1/2 cup (packed) light brown sugar
1/2 cup sugar
3 large eggs, at room temperature
1 teaspoon pure vanilla extract
2 ounces bittersweet chocolate, melted and cooled
1/2 cup buttermilk or whole milk, at room temperature
1/2 cup boiling water
4 ounces semisweet or milk chocolate, finely chopped, or 2/3 cup store-bought mini chocolate chips

Filling and Frosting Ingredients
1/2 cup egg whites (about 4 large)
1 cup sugar
3/4 teaspoon cream of tartar
1 cup water
1 tablespoon pure vanilla extract

For the full recipe follow this link: Dorie Greenspan's White-Out Cake and please let me know how you like it :)

Happy Baking,
Dani xoxo

Thursday, September 26, 2013

Who Doesn't Love Buns!?!

I'm not talking booty buns here...don't get me wrong...I like a nice set of buns too, but I'm talking Chelsea buns, cinnamon rolls and any other variation of the bun.  They are not only delicious, but they are also the perfect excuse to have sweets for breakfast and nobody is going to look at you funny.
Date & Apricot Chelsea Buns
This week I finished up the enriched yeast dough section with the preparation of Chelsea buns.  You are probably wondering, what the heck are Chelsea buns, well according to wikipedia "The Chelsea bun is a type of currant bun that was first created in the 18th century at the Bun House in Chelsea (a region in the UK) an establishment favored by Hanoverian royalty...".  I know, I am such a nerd.  I love to learn about the origins of classic baked goods, but basically, instead of a cinnamon and sugar filling it's filled with currants, brown sugar and citrus zest.

I'm not sure exactly where the grocery stores are hiding all the currants, but for the life of me I could not find a single currant anywhere (if anyone knows where they are sold please leave a comment!!).  So instead, I decided to change it up and use some chopped dates and apricots, which were a very tasty combination.
Bun Dough Preparation
But before you can move on to the easy part of filling and rolling you have to work those arm muscles and prepare the dough...or you can cheat and use your Kitchen Aid with the hook attachment!!  Much like the brioche dough from my last post, the ingredients were pretty basic and are staples found in any well stocked baking pantry: flour, yeast, sugar, salt, milk, eggs and butter.

I started by making a well in the sifted flour and combining the yeast with some warm milk.  Once the yeast became active (bubbly and puffed up) the rest of the ingredients were combined and turned out onto my counter for kneading.  Once the dough became elastic, shiny and smooth it was set in a lightly greased bowl covered with plastic wrap until it doubled in size.
Chelsea Bun Mise En Place
While the dough was proofing I assembled ingredients for my mise en place.  This recipe consisted of chopped dates and apricots, brown sugar and orange zest.  **Side note, this rolling pin is one of my favorite tools in my kitchen because it was personalized with the words "Made with Love ~ Danielle" and given to me by my really great friend, Lina Alicia of Punch-Drunk Style who is not only very stylish, but also very thoughtful...check out her site!**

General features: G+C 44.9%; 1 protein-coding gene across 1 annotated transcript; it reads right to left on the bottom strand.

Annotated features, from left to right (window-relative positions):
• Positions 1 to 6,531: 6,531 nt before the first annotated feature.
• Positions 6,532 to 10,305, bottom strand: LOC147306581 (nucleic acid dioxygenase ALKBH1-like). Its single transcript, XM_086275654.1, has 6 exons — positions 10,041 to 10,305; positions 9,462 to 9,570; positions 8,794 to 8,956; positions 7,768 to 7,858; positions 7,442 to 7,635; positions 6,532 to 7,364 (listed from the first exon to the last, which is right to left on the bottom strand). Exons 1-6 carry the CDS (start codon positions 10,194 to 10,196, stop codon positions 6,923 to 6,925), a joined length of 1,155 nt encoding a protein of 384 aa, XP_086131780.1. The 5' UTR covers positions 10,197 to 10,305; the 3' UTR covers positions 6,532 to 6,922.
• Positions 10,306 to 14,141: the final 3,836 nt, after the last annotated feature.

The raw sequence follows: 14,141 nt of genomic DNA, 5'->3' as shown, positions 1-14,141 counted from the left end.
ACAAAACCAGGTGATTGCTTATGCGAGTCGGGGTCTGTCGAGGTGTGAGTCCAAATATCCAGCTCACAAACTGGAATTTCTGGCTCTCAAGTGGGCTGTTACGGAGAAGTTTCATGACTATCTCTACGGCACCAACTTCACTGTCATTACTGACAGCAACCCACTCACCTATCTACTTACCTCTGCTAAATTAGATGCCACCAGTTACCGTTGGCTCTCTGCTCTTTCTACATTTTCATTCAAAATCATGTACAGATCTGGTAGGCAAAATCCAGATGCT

Punch it, Roll it, Fill it, Roll it & Cut it
This dough is so delicious and versatile.  The combination of the dates, apricots and orange zest gave it a flavor very similar to Italian panettone bread.  Today my mom and I were brainstorming filling flavors and we both began to drool when we talked about filling the dough with chopped almonds and almond paste! YUM!!  Baking is a science after all so experiment!!
Breakfast is Served
I would love to hear your ideas for some filling flavor combos...I definitely see the almond/almond paste variation in my future!!  Have a great weekend.

Happy Baking,
Dani xoxo

Saturday, September 21, 2013

Homemade Brioche - Feeling Accomplished

Bread has always intimidated me and it's not because I am scared of a little arm workout, even though a Bar Method workout class with my girlfriends recently kicked my butt!  I think it's the yeast and it stresses me out that those little dry beads can make or break your bread!

Currently I am learning about enriched doughs, which are doughs incorporated with yeast.  I am discovering that as long as you are good to the yeast and give them a nice warm home with plenty to eat they will be good to you.  Yeast are basically little beads of fungus that like to eat sugar.  Once you add them to your dough they have a little sugar eating party and overindulged to the point that they begin to burp.  Typically burping is rude, but when it comes to yeast, it's essential because their little burps release gases into the dough that create the rise and the little nooks and crannies.
Plated Brioche w/ Huckleberry Jam
This week I baked some brioche for class and I can't tell you how accomplished I felt pulling the golden brown loaf and rolls from my oven...and the smell...pure heaven.
Brioche Mise En Place
As you can see, the ingredients aren't too crazy, but are actually pretty basic: Flour, yeast, milk, sugar, eggs and salt.  You can put the dough in traditional brioche molds or do something a bit fancier like braiding, twisting or knotting the dough. 
Getting the Dough Ready for the First Proofing
Kneading of the Dough, Proofing and Shaping
The process required time more than anything.  Multiple proofing periods (periods that you let the dough rest to double in size) let the yeast do their thing, but once the bread is baked you'll forget all about that waiting time.
Warm and Golden Brown Brioche
Brioche has a flavor close to that of Hawaiian bread because of its sweet and eggy taste, but it's a bit denser. It would be perfect toasted and spread with butter or even used for french toast on a sunday morning.
Homemade Deliciousness
If you haven't tried your hand at making bread you may want to dip your toes in slowly by trying the No-Knead Bread recipe recommended in my last post.  Then, try to make homemade brioche or any other bread for that matter and I promise you will not be disappointed.  Nothing tastes better than homemade.

So what types of breads have you tried to make?  Do you have any winning bread recipes? If so, please share!

Happy Baking,
Dani xoxo